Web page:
I have only been to New York once, and it was for two days over Christmas. In other words, I have never seen the Macy's Thanksgiving Day Parade in person. But it is my personal Thanksgiving morning tradition to watch the parade on television, in the comfort of my pajamas. When I was young, I sat transfixed. As an adult, I watch from the kitchen, as I catch up on whatever dishes I have left to prepare for the Thanksgiving meal.
Last year, we read the wonderful Milly and the Macy's Parade by Shana Corey and Brett Helquist, which explained the origins of the parade through the fictional story of Milly, the daughter of an immigrant Macy's employee. The first parade was held in 1924, and gave the immigrant workers of Macy's a chance to celebrate this very American holiday in Old World, street-carnival tradition.
This year, we checked out Balloons Over Broadway: The True Story of the Puppeteer of Macy's Parade [Houghton Mifflin Harcourt, 2011] by amazing collage artist Melissa Sweet.
Balloons Over Broadway is the story of Tony Sarg, puppeteer extraordinaire. Sarg was hired by Macy's Department Store to create an amazing window display for Christmas. The success of the display led to Macy's hiring Sarg to design the floats and attractions for the very first Thanksgiving Day Parade. The parade was a success, but the zoo animals, on loan for the parade, frightened the smaller children. Macy's asked Sarg to come up with a new plan. His idea? To team up with the Goodyear rubber company to design and build massive balloon puppets. The first year, the balloons were controlled by handlers using large sticks. Alas, this was tiring for the handlers, and the balloons could not rise high enough to be seen by the growing crowds. The rubber became rubberized silk, helium was added, and the controls became strings, carried by the handlers below, much as they are today.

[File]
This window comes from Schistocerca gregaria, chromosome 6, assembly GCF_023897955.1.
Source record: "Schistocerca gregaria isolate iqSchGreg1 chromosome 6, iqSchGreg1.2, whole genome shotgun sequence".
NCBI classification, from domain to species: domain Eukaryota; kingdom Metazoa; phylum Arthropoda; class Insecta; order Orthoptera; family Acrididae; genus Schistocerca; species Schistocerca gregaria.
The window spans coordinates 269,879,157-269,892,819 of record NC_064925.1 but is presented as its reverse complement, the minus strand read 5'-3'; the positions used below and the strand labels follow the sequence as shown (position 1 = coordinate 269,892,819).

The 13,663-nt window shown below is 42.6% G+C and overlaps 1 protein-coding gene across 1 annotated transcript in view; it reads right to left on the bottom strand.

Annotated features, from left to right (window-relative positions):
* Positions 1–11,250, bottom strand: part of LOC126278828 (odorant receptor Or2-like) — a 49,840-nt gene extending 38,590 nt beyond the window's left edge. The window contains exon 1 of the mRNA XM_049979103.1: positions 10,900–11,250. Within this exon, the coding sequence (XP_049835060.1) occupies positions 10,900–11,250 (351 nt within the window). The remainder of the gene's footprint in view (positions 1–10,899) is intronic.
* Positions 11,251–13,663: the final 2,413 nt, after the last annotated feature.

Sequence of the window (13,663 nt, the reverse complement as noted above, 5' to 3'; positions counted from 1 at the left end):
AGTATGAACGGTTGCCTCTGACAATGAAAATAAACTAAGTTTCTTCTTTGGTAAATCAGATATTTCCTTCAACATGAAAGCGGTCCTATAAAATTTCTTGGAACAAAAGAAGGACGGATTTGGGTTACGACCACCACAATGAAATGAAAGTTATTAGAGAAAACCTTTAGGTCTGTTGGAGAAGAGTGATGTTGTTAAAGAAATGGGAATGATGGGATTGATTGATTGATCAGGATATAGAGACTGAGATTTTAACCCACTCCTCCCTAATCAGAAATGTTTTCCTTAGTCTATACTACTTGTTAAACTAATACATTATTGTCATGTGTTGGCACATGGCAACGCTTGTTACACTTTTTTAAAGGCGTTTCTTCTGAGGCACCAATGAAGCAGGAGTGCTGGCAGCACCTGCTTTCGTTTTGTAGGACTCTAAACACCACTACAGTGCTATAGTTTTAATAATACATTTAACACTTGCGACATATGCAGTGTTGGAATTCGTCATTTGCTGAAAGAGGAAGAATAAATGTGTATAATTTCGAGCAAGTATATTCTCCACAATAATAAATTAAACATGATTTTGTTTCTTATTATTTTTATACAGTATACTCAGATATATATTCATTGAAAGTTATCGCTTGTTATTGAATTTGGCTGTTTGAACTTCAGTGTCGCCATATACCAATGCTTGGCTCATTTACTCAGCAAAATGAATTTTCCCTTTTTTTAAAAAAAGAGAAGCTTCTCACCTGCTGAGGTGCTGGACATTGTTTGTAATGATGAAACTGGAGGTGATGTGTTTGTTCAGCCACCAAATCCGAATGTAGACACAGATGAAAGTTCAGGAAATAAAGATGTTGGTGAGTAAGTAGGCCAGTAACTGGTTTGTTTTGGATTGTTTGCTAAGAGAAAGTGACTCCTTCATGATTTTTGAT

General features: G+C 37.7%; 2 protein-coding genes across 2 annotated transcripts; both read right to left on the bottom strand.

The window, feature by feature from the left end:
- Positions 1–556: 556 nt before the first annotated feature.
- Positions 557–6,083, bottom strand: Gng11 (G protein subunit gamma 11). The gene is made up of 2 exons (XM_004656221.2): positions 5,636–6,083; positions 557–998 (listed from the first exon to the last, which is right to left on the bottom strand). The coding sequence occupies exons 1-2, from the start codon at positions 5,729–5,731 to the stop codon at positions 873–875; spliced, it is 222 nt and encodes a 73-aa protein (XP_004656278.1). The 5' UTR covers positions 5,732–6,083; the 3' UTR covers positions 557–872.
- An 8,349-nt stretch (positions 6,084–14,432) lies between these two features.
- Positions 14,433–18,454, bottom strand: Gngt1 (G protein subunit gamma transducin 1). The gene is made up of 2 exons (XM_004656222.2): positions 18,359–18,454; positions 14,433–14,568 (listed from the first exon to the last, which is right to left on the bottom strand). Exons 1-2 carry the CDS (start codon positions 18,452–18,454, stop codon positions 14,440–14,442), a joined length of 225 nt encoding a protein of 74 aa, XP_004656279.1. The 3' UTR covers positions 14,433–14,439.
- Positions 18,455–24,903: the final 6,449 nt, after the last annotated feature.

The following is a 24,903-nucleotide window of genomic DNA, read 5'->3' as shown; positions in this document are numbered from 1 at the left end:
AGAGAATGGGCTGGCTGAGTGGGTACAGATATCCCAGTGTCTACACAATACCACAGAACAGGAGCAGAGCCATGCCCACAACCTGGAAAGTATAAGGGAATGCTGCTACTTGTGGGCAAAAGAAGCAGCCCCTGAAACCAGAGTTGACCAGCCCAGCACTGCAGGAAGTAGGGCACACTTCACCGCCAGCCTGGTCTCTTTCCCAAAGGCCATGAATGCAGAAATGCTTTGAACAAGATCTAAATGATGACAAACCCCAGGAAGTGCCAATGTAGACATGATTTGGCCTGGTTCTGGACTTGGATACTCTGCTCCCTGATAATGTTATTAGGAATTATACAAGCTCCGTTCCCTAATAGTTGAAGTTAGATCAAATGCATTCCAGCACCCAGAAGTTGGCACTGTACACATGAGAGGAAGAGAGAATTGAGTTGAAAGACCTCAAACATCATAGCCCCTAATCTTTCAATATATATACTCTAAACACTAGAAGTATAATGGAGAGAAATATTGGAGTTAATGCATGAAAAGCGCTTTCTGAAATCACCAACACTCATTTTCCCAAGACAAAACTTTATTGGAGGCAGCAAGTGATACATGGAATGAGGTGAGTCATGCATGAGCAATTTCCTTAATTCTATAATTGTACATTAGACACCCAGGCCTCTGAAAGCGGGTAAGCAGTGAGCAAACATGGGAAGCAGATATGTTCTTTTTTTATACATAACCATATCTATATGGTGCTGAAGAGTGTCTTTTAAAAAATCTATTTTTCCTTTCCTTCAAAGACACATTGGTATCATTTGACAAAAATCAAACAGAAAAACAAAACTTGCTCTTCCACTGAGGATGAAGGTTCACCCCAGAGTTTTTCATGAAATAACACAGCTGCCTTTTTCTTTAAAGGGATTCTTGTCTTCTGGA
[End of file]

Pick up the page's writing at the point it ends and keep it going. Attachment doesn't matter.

If you search YouTube, you can find films and performances featuring Tony Sarg (who died in 1940)
and his puppets.
A look at some vintage balloons from the 1930s:
The airing of the balloons the night before the 2012 parade:
In addition to this book, we also checked out the History Channel DVD Inside the Macy's Thanksgiving Day Parade from 2009. It covered similar material to both picture books, then continued into the modern era. Did you know that in the late '20s through the early '30s, the balloons were let go at the end of the route? The first year, they forgot that the helium would expand, and the balloons exploded! After that, they began releasing some of the pressure from the balloons before setting them free. There was a contest. You could win a $100 gift certificate to Macy's for returning a balloon, which of course, was a lot of money during the depression. The releasing of the balloons was discontinued after 1933, when a pilot nearly crashed. Oops.
Of course, being a theatre geek, my other favorite reason to watch the parade on television is to catch the Broadway performances. Here's a fun one from 2010.
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